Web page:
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"What is it?" #126

2436 Views 5 Replies 4 Participants Last post by  reible
Remember back to when hacking was an art in woodworking?

No you don't get points for answering that. But you can get 100 if you can tell me what the pictured tool is and how it is used or what it is for. Once again the first one with a correct answer wins.

Now make sure you look at the shape and edge before answering and if you happen to know the common name for this style let me know.... I might throw in a few extra points.



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Hatchet, carpenters used them for a variety of things mostly trimming rough openings.
ejant said:
Hatchet, carpenters used them for a variety of things mostly trimming rough openings.
I guess I should point out that this is an old style woodworkers tool and while it could be used for hacking like a hatchet it has some twists and turns that make it different then a hatchet...... BTW they still sell these but you have to look a bit to find them.

It looks like a broad axe. Broad Axes and Hatchets for felling timber and working it into useful pieces of wood were indispensable to the first colonists. The broad axe has a broad flaring blade more appropriate for hewing.

Detail: The pattern of the Broad Axe and the handle is based on old Swedish logging techniques for squaring logs and structural timbers of all kinds. Has sufficient space between the "blade’s beard" and the handle for the user’s fingers. Beveled on two sides (double beveled) or on one side, left or right. The eye (and the direction of the handle) may be straight or sideways angled, right or left, to protect the knuckles. One side beveled, left side, normally goes with an eye angled sideways to the right. If you want deeper visible cuts when squaring logs, you may even have a broad axe, double beveled, with the blade bent and the eye angled sideways to the right or to the left.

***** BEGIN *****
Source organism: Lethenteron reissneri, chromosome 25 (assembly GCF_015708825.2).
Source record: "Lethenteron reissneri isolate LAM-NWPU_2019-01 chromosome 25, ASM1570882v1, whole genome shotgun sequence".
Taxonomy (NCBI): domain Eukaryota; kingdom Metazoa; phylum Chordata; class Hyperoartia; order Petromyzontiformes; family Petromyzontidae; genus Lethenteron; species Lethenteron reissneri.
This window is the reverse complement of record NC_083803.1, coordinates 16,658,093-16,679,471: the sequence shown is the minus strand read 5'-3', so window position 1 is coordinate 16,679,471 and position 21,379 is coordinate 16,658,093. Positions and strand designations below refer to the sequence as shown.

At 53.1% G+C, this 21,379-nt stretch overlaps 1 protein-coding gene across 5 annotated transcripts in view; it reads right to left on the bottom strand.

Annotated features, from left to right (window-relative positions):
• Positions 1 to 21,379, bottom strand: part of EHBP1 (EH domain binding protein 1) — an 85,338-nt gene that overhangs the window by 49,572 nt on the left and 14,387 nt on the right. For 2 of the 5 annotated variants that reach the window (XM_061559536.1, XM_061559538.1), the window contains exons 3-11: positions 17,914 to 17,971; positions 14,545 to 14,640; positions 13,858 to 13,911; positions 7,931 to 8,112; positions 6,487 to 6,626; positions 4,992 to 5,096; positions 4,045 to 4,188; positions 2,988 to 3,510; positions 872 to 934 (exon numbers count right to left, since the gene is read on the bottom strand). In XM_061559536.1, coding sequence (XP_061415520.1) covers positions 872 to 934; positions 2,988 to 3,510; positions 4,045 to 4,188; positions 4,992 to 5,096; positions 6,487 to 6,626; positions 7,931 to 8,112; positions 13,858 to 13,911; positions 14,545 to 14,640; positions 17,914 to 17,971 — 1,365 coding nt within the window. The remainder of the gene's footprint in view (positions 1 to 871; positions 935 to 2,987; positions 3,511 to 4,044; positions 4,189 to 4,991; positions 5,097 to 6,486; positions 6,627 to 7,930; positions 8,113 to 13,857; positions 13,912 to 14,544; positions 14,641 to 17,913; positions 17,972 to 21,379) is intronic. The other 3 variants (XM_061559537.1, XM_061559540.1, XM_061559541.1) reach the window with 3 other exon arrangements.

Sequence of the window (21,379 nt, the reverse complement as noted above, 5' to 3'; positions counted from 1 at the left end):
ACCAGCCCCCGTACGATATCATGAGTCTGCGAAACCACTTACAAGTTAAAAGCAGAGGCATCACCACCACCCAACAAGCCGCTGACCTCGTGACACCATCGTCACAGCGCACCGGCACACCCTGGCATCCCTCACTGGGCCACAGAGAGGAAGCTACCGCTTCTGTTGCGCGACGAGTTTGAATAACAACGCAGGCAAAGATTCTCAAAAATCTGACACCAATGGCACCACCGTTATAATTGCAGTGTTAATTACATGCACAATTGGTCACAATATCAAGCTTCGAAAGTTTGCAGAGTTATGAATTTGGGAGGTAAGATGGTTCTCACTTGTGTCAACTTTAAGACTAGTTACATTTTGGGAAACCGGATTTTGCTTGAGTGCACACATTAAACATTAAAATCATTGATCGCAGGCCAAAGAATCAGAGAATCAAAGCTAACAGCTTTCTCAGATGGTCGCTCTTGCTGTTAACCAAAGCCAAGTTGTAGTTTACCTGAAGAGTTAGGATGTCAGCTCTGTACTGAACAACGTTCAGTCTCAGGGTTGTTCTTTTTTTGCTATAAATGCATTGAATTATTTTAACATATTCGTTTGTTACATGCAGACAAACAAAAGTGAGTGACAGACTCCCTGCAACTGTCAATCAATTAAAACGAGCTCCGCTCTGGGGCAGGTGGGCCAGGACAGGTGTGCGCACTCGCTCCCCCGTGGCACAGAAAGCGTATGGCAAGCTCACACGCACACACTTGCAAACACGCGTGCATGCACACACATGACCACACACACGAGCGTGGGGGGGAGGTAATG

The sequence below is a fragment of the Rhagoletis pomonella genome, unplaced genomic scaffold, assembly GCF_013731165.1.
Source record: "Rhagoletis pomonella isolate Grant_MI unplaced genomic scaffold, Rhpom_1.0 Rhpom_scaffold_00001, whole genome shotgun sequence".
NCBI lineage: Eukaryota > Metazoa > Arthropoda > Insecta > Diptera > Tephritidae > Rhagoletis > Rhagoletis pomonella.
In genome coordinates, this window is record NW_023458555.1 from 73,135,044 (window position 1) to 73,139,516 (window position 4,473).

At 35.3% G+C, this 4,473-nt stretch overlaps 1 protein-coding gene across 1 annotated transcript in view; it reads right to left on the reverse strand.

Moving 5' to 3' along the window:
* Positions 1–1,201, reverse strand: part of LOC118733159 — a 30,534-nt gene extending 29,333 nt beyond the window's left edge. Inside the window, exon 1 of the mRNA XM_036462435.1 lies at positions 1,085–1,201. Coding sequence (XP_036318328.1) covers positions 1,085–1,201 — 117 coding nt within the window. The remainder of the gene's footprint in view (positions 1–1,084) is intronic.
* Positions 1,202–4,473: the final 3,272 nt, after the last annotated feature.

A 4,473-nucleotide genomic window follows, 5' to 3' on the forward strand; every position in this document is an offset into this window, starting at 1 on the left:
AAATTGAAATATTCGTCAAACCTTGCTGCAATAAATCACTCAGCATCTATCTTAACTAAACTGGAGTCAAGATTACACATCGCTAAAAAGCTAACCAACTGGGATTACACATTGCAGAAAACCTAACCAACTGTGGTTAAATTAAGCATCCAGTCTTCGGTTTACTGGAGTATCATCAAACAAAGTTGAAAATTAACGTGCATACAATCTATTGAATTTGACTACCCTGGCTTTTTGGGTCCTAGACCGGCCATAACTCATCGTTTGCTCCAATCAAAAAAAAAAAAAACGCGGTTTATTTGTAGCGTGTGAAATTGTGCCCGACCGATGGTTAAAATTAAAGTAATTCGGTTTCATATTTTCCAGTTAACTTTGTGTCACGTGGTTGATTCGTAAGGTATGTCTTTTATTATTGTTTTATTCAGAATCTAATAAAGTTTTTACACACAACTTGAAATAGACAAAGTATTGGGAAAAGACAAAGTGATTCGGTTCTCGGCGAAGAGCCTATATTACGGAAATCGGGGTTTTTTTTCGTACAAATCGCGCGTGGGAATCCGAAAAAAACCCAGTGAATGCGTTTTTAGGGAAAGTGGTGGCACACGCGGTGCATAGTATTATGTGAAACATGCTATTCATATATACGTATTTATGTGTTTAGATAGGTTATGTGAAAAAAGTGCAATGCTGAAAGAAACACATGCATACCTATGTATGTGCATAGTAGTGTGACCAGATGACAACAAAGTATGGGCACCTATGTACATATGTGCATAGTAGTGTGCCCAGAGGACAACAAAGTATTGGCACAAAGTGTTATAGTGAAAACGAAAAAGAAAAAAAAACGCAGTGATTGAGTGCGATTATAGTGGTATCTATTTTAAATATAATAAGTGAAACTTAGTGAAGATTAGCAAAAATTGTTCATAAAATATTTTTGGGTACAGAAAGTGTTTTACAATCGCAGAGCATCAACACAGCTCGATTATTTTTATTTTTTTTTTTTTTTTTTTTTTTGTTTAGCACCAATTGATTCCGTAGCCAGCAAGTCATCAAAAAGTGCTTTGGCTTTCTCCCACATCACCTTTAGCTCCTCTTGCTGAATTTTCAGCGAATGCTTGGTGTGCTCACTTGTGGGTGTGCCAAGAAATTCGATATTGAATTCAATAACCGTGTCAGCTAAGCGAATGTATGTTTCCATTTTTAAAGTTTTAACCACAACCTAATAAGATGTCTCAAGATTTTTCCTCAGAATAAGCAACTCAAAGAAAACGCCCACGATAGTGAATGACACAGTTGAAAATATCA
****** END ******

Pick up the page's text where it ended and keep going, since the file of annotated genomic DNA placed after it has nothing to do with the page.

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Its a hewing axe or hatchet. Kind of hard to tell what size it is since there's nothing else in the picture that you can use as a reference. If you look closely, the side that is down is flat. If it is fitted with a handle, the handle would often be offset slightly off the table so you don't scrape your knuckles while you're working with it. It is for making hewn logs. They used to flatten the inside walls on the old log buildings with these
You know I like both Billwolley and jeff12002 answers so cause I can I'm making them both winners. Your 100 points (each) are on the way.

This is called a "kent" axe (longer handle) hatchet (short handle). From what I have been told.... this type tool was used back in the Roman Empire times already.

This style which was rather hard to see unless you look hard has a slight curve to the bottom of the cutting part so it most likly had a straight handle vs the more flat design that had a curved handle to keep your hands away from the wood while working.

The cutting edge is ground only on one side making it more like a chisel. This tool could have been used by makers of chairs, barrels, ships and who knows what else. Sort of a general purpose to flatten wood.

This one has seen better days...... someone put roofing nails in to try and get a hammer handle to fit????? Looks like someone was pounding on it with a steel hammer??? Poor tool. I was told it should have an ash handle but who knows if I'll ever get around to figuring out how to make one. Another garage sale special..... no wonder I had to give up going to those.... always trying to save some poor abused tool.

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